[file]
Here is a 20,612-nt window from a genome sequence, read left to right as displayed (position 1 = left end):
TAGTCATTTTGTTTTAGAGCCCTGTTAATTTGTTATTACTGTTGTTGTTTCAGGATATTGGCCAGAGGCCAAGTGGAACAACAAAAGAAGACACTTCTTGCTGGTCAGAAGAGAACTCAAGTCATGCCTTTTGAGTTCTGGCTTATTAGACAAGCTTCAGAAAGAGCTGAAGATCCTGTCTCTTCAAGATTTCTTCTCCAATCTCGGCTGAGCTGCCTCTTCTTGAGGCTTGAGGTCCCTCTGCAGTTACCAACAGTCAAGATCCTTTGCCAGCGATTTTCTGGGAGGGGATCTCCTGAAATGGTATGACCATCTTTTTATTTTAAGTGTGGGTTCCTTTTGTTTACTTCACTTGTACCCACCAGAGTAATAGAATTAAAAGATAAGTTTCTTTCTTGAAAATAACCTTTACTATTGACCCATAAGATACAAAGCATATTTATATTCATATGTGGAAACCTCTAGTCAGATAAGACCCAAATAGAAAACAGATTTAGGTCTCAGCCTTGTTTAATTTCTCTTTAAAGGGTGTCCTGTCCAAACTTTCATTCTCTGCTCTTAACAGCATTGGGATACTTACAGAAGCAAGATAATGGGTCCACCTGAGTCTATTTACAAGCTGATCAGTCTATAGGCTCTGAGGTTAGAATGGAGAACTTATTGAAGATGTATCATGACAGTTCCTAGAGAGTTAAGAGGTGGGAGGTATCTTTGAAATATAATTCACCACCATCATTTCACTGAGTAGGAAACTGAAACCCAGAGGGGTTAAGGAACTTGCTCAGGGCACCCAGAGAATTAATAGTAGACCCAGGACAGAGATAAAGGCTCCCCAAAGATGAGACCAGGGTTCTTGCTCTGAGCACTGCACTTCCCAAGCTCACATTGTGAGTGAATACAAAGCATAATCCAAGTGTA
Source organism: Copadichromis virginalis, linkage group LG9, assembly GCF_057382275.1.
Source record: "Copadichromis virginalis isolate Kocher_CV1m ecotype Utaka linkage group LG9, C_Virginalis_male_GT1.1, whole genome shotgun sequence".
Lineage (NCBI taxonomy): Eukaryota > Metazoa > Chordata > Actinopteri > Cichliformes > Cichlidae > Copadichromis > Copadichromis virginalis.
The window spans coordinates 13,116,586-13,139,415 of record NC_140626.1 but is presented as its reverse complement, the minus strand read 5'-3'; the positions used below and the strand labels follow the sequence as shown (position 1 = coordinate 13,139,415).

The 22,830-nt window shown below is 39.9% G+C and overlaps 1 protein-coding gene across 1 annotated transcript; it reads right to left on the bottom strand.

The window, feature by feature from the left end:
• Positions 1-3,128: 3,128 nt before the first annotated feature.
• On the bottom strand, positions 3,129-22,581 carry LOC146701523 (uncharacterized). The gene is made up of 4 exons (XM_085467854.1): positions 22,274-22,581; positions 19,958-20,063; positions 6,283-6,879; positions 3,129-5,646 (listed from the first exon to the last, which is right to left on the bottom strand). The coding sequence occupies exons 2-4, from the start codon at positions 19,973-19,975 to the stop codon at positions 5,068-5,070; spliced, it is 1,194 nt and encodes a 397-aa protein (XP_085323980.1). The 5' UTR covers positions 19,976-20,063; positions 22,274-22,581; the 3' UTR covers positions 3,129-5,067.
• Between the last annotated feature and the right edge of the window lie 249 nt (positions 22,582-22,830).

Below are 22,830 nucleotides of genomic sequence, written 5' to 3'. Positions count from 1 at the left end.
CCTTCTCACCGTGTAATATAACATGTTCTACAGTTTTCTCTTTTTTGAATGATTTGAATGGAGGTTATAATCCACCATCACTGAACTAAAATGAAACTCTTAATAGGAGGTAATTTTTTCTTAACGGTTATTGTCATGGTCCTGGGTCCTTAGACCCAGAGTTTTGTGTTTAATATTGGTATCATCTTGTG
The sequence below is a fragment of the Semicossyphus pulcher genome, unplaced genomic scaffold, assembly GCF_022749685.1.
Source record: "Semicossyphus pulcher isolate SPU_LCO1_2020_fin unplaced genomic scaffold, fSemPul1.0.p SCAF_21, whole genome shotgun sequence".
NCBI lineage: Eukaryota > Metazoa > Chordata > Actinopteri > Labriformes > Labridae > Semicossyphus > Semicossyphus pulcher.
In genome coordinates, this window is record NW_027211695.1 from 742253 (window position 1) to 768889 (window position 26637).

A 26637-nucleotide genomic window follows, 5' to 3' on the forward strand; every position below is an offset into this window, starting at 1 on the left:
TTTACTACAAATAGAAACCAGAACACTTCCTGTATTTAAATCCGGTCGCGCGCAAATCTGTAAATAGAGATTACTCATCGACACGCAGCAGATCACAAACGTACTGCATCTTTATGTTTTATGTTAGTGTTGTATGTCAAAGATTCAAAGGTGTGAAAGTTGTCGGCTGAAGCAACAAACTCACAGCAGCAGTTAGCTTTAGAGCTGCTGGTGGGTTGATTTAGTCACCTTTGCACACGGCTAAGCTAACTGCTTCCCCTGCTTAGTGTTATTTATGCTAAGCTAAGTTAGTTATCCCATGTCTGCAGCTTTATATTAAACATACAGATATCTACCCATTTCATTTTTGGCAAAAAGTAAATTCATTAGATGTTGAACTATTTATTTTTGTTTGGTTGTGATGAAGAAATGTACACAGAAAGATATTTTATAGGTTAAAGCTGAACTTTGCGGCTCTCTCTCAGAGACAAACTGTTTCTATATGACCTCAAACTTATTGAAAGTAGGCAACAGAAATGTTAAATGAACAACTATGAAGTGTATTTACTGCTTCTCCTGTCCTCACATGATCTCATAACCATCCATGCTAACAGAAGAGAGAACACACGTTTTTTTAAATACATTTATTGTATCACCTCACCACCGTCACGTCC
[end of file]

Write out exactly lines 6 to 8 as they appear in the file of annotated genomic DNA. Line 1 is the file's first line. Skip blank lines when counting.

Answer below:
The window spans coordinates 13,116,586-13,139,415 of record NC_140626.1 but is presented as its reverse complement, the minus strand read 5'-3'; the positions used below and the strand labels follow the sequence as shown (position 1 = coordinate 13,139,415).

The 22,830-nt window shown below is 39.9% G+C and overlaps 1 protein-coding gene across 1 annotated transcript; it reads right to left on the bottom strand.

The window, feature by feature from the left end: